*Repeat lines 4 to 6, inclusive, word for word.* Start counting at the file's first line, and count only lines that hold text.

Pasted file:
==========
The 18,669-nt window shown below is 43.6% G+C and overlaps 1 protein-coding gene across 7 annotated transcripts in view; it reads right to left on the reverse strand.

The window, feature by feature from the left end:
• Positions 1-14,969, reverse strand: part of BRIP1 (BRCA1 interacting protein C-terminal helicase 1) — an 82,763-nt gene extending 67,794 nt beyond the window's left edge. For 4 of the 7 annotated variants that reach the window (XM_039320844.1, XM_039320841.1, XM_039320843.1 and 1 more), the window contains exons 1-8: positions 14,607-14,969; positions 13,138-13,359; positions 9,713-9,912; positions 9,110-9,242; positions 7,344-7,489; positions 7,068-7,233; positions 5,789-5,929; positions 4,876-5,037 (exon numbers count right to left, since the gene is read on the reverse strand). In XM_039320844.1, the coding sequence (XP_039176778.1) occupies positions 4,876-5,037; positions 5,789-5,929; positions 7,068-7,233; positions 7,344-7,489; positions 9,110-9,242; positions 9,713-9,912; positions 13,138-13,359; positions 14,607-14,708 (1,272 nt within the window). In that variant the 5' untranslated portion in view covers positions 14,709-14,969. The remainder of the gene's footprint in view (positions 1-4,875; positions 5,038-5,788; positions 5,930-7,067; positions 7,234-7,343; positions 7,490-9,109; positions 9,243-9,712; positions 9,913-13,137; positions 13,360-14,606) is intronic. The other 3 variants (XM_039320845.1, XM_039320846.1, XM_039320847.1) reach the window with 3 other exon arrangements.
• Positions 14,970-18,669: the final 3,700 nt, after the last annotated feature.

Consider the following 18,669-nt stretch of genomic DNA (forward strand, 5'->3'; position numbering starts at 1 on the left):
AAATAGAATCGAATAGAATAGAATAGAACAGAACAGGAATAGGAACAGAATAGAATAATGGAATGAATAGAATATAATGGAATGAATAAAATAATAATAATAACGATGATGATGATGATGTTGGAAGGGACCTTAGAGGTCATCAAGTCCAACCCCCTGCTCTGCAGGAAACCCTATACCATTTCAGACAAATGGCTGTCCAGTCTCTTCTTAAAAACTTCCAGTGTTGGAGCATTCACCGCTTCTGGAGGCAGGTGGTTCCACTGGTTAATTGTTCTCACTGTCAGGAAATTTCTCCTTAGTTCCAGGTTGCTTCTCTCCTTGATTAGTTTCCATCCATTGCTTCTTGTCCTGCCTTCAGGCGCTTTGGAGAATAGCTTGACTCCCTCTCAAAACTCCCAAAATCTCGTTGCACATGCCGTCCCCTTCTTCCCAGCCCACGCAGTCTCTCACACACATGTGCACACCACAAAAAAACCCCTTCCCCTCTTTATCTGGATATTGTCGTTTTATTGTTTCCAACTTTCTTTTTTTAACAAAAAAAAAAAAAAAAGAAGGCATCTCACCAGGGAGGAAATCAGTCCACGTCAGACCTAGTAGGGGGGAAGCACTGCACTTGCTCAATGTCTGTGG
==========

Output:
• Positions 14,970-18,669: the final 3,700 nt, after the last annotated feature.

Consider the following 18,669-nt stretch of genomic DNA (forward strand, 5'->3'; position numbering starts at 1 on the left):
AAATAGAATCGAATAGAATAGAATAGAACAGAACAGGAATAGGAACAGAATAGAATAATGGAATGAATAGAATATAATGGAATGAATAAAATAATAATAATAACGATGATGATGATGATGTTGGAAGGGACCTTAGAGGTCATCAAGTCCAACCCCCTGCTCTGCAGGAAACCCTATACCATTTCAGACAAATGGCTGTCCAGTCTCTTCTTAAAAACTTCCAGTGTTGGAGCATTCACCGCTTCTGGAGGCAGGTGGTTCCACTGGTTAATTGTTCTCACTGTCAGGAAATTTCTCCTTAGTTCCAGGTTGCTTCTCTCCTTGATTAGTTTCCATCCATTGCTTCTTGTCCTGCCTTCAGGCGCTTTGGAGAATAGCTTGACTCCCTCTCAAAACTCCCAAAATCTCGTTGCACATGCCGTCCCCTTCTTCCCAGCCCACGCAGTCTCTCACACACATGTGCACACCACAAAAAAACCCCTTCCCCTCTTTATCTGGATATTGTCGTTTTATTGTTTCCAACTTTCTTTTTTTAACAAAAAAAAAAAAAAAAGAAGGCATCTCACCAGGGAGGAAATCAGTCCACGTCAGACCTAGTAGGGGGGAAGCACTGCACTTGCTCAATGTCTGTGG